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Negotiating TolerationDissent and the Hanoverian Succession, 1714-1760$
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Nigel Aston and Benjamin Bankurst

Print publication date: 2019

Print ISBN-13: 9780198804222

Published to Oxford Scholarship Online: May 2019

DOI: 10.1093/oso/9780198804222.001.0001

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PRINTED FROM OXFORD SCHOLARSHIP ONLINE (oxford.universitypressscholarship.com). (c) Copyright Oxford University Press, 2022. All Rights Reserved. An individual user may print out a PDF of a single chapter of a monograph in OSO for personal use.date: 28 January 2022

The Tories and the Dissenters in the Reign of George I

The Tories and the Dissenters in the Reign of George I

Chapter:
(p.122) 6 The Tories and the Dissenters in the Reign of George I
Source:
Negotiating Toleration
Author(s):

Nigel Aston

Publisher:
Oxford University Press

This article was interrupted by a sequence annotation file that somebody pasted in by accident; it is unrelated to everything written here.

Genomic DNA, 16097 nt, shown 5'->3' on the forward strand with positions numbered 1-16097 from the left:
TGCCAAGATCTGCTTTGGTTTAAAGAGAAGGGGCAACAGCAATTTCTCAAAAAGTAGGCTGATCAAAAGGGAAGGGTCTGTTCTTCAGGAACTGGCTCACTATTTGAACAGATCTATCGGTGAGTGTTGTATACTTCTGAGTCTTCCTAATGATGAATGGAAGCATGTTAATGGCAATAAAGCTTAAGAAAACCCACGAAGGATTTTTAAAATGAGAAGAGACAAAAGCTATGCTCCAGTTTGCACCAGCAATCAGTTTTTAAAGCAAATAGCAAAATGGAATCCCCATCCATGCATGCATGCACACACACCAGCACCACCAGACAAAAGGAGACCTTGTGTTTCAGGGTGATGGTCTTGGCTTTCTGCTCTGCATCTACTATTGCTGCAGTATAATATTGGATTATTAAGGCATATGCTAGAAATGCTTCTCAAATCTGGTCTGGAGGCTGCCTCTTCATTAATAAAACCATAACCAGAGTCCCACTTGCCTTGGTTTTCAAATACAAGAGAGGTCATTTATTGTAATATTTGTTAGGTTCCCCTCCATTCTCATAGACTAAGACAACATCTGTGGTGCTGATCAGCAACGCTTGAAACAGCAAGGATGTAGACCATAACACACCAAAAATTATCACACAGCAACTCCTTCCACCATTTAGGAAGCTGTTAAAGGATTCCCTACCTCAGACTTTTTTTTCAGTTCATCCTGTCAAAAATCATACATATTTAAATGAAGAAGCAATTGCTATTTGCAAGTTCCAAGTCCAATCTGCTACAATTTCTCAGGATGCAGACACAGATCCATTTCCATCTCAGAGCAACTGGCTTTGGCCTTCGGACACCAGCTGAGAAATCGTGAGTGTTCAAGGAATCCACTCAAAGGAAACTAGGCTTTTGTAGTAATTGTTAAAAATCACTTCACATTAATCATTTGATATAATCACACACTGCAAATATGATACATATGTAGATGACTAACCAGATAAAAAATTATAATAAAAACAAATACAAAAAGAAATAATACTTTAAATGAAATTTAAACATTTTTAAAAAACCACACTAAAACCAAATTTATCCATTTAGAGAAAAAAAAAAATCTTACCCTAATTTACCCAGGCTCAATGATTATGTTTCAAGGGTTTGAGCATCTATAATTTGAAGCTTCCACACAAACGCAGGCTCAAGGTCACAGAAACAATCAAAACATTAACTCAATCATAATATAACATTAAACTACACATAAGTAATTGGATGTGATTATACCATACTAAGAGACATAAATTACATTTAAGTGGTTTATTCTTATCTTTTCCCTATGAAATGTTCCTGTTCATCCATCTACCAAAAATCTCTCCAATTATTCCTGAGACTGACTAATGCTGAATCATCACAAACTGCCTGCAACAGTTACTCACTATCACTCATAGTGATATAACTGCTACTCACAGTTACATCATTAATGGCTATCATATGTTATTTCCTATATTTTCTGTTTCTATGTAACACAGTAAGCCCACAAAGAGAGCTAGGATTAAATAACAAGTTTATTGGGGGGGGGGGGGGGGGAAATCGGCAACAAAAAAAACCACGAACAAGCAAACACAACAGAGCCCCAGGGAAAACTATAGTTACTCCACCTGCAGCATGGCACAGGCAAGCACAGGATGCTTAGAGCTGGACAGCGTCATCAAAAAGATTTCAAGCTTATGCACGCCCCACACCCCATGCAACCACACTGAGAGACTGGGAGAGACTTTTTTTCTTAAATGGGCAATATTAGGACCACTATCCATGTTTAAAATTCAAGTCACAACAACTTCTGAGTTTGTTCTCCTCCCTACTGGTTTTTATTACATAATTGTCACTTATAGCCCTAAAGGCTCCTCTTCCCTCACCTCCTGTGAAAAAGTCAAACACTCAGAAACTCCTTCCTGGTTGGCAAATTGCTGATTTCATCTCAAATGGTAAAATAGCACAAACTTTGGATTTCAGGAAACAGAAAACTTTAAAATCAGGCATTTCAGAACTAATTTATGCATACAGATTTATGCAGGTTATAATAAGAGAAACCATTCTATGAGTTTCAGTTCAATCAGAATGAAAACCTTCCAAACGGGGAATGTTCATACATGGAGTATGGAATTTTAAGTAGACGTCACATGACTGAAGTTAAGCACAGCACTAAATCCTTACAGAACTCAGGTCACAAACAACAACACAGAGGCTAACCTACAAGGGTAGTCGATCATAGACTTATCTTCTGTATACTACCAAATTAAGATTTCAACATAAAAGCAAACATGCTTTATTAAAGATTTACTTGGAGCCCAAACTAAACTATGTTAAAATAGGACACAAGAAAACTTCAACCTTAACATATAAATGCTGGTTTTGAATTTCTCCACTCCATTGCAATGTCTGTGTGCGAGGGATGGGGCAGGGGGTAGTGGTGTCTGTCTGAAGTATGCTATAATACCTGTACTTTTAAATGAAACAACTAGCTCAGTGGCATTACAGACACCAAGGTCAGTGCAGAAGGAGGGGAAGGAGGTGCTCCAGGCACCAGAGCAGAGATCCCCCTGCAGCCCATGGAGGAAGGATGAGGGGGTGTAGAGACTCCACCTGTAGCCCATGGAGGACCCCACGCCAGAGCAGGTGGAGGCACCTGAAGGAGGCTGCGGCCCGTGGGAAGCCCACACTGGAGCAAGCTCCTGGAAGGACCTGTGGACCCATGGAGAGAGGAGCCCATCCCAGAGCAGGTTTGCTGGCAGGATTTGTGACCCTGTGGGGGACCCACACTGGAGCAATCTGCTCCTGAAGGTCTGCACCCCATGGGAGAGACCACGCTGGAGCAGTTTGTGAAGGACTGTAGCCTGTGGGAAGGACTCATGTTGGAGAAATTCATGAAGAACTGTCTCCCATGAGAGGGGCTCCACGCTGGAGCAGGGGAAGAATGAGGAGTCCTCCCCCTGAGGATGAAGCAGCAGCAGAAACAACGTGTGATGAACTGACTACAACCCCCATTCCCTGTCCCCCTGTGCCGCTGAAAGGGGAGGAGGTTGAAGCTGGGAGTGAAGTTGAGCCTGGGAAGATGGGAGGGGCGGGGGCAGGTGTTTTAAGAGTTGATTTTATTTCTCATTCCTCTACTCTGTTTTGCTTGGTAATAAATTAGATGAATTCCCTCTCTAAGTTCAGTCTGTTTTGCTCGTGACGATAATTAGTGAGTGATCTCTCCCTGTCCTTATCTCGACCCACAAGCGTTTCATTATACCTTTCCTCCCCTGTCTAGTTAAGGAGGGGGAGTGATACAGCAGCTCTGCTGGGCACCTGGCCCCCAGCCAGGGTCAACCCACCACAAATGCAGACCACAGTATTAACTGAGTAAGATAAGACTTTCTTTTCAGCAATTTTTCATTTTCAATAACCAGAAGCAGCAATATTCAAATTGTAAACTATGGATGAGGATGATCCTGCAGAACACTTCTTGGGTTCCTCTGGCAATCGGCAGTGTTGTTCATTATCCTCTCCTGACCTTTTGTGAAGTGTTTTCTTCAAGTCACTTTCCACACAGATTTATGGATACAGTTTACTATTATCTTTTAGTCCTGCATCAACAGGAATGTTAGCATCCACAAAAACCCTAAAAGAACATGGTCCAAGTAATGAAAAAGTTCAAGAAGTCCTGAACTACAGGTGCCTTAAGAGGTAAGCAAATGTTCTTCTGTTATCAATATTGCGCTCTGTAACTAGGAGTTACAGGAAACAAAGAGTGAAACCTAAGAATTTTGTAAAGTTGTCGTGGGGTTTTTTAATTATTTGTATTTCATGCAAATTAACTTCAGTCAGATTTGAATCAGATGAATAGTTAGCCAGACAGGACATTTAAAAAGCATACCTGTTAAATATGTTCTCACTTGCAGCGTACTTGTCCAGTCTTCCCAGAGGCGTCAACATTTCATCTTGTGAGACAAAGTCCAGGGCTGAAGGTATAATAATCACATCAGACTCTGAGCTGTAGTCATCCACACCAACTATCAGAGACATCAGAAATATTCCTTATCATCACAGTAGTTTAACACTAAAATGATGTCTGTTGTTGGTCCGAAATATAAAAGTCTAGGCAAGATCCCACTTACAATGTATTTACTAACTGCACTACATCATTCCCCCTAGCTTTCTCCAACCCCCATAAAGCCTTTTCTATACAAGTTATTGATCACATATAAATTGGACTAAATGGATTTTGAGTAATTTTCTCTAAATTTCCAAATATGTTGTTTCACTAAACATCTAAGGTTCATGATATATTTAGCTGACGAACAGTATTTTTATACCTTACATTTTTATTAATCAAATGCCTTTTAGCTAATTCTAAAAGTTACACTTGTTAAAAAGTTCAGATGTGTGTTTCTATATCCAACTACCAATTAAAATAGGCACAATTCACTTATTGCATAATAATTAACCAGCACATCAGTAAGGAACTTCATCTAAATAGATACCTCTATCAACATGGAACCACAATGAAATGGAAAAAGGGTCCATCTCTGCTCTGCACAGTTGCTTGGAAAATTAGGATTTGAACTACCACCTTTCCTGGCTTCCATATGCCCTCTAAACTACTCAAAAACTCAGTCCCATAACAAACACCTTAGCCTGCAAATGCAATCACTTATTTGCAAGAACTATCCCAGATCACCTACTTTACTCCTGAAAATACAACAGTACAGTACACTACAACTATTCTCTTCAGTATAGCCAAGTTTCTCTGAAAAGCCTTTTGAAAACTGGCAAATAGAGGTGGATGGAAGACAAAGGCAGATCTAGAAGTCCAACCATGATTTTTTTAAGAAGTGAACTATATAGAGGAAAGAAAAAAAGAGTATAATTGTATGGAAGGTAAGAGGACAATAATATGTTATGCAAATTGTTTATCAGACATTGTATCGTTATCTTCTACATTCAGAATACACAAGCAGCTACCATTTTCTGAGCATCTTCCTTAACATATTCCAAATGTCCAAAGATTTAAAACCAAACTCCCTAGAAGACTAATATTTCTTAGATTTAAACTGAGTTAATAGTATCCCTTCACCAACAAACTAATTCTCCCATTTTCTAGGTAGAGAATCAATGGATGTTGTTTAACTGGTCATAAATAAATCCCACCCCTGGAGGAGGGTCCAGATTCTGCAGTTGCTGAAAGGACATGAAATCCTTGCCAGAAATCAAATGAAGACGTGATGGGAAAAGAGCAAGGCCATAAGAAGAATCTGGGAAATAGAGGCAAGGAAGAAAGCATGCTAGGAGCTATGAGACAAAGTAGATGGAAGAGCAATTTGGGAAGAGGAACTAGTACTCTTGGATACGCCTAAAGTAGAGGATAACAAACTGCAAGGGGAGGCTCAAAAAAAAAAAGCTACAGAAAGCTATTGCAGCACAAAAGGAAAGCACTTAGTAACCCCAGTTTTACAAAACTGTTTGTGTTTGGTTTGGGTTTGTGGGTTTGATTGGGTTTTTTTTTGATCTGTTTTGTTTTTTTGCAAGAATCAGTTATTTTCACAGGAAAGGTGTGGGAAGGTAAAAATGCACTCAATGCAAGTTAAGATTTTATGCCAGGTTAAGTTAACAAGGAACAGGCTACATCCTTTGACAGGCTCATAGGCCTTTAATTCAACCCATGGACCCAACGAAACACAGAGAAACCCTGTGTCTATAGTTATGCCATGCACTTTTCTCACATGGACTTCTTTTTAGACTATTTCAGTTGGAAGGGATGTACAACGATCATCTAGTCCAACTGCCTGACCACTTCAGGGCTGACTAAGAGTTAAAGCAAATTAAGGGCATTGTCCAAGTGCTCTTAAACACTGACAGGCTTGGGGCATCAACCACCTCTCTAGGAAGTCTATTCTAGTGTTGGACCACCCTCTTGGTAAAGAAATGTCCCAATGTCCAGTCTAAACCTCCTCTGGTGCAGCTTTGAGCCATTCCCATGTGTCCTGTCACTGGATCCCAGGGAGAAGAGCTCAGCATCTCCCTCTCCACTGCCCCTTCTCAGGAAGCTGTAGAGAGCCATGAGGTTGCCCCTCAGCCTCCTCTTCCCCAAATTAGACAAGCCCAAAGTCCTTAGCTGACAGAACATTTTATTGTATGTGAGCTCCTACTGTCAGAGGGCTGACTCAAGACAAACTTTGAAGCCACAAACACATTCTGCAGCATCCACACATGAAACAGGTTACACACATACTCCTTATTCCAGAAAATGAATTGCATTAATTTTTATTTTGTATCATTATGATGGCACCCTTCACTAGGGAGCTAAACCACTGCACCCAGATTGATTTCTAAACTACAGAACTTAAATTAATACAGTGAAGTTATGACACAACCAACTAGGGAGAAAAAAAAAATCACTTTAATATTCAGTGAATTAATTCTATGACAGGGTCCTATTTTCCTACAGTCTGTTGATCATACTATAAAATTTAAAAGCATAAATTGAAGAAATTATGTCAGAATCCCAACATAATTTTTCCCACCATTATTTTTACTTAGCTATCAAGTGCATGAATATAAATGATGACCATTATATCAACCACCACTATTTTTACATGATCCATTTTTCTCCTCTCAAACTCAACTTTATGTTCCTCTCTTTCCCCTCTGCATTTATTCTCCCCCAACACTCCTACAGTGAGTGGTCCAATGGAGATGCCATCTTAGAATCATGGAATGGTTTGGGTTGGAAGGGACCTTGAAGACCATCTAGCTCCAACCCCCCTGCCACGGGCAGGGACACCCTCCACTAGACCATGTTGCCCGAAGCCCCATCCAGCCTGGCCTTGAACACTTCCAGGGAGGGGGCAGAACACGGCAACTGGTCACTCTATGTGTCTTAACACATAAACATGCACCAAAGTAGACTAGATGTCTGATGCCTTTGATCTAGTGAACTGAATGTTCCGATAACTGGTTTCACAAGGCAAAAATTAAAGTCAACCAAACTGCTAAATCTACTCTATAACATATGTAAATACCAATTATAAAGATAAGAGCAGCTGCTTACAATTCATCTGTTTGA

DOI:10.1093/oso/9780198804222.003.0007

The gulf in values and beliefs between Tories and Dissenters on the death of Queen Anne in 1714 stood wider than it had done at any point since the Revolution of 1688–9. This essay looks for any signs and symbols of accommodation between the Tories and the Dissenters in the reign of George I (and, per contra, for evidence of enduring hostilities) and poses the underlying question: how far did these two sides remain un-reconciled throughout the reign? It suggests grounds for arguing that the gap between them narrowed as the Hanoverian Succession bedded in: more moderate Tories and Dissenters moved into the religio-political mainstream as the Whigs consolidated their hold on power, their numbers declined, and issues such as toleration that had mattered so much in the 1700s and 1710s became less pressing and receded in public importance.

Keywords:   Dissent, Tory, Hanoverian Succession, toleration, Whig, Queen Anne

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